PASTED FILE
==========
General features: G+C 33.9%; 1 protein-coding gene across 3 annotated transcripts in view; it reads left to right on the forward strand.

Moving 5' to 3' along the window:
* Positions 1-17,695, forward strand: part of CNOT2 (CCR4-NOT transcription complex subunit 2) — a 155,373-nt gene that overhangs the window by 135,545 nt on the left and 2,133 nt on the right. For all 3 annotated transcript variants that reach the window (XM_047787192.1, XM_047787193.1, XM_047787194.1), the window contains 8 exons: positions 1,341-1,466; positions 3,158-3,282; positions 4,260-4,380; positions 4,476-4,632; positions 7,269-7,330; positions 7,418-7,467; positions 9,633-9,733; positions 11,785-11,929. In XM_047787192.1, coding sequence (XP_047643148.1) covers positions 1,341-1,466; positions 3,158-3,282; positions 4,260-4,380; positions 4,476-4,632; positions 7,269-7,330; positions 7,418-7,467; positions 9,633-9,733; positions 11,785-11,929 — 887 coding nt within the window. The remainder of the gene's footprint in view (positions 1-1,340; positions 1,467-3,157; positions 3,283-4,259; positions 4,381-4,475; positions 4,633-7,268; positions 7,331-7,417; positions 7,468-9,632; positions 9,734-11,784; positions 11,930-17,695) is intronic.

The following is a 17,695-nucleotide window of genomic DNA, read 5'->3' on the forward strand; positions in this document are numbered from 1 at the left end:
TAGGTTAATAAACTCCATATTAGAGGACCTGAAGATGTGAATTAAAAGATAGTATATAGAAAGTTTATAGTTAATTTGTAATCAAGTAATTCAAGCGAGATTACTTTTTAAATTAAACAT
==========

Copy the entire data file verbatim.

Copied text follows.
General features: G+C 33.9%; 1 protein-coding gene across 3 annotated transcripts in view; it reads left to right on the forward strand.

Moving 5' to 3' along the window:
* Positions 1-17,695, forward strand: part of CNOT2 (CCR4-NOT transcription complex subunit 2) — a 155,373-nt gene that overhangs the window by 135,545 nt on the left and 2,133 nt on the right. For all 3 annotated transcript variants that reach the window (XM_047787192.1, XM_047787193.1, XM_047787194.1), the window contains 8 exons: positions 1,341-1,466; positions 3,158-3,282; positions 4,260-4,380; positions 4,476-4,632; positions 7,269-7,330; positions 7,418-7,467; positions 9,633-9,733; positions 11,785-11,929. In XM_047787192.1, coding sequence (XP_047643148.1) covers positions 1,341-1,466; positions 3,158-3,282; positions 4,260-4,380; positions 4,476-4,632; positions 7,269-7,330; positions 7,418-7,467; positions 9,633-9,733; positions 11,785-11,929 — 887 coding nt within the window. The remainder of the gene's footprint in view (positions 1-1,340; positions 1,467-3,157; positions 3,283-4,259; positions 4,381-4,475; positions 4,633-7,268; positions 7,331-7,417; positions 7,468-9,632; positions 9,734-11,784; positions 11,930-17,695) is intronic.

The following is a 17,695-nucleotide window of genomic DNA, read 5'->3' on the forward strand; positions in this document are numbered from 1 at the left end:
TAGGTTAATAAACTCCATATTAGAGGACCTGAAGATGTGAATTAAAAGATAGTATATAGAAAGTTTATAGTTAATTTGTAATCAAGTAATTCAAGCGAGATTACTTTTTAAATTAAACAT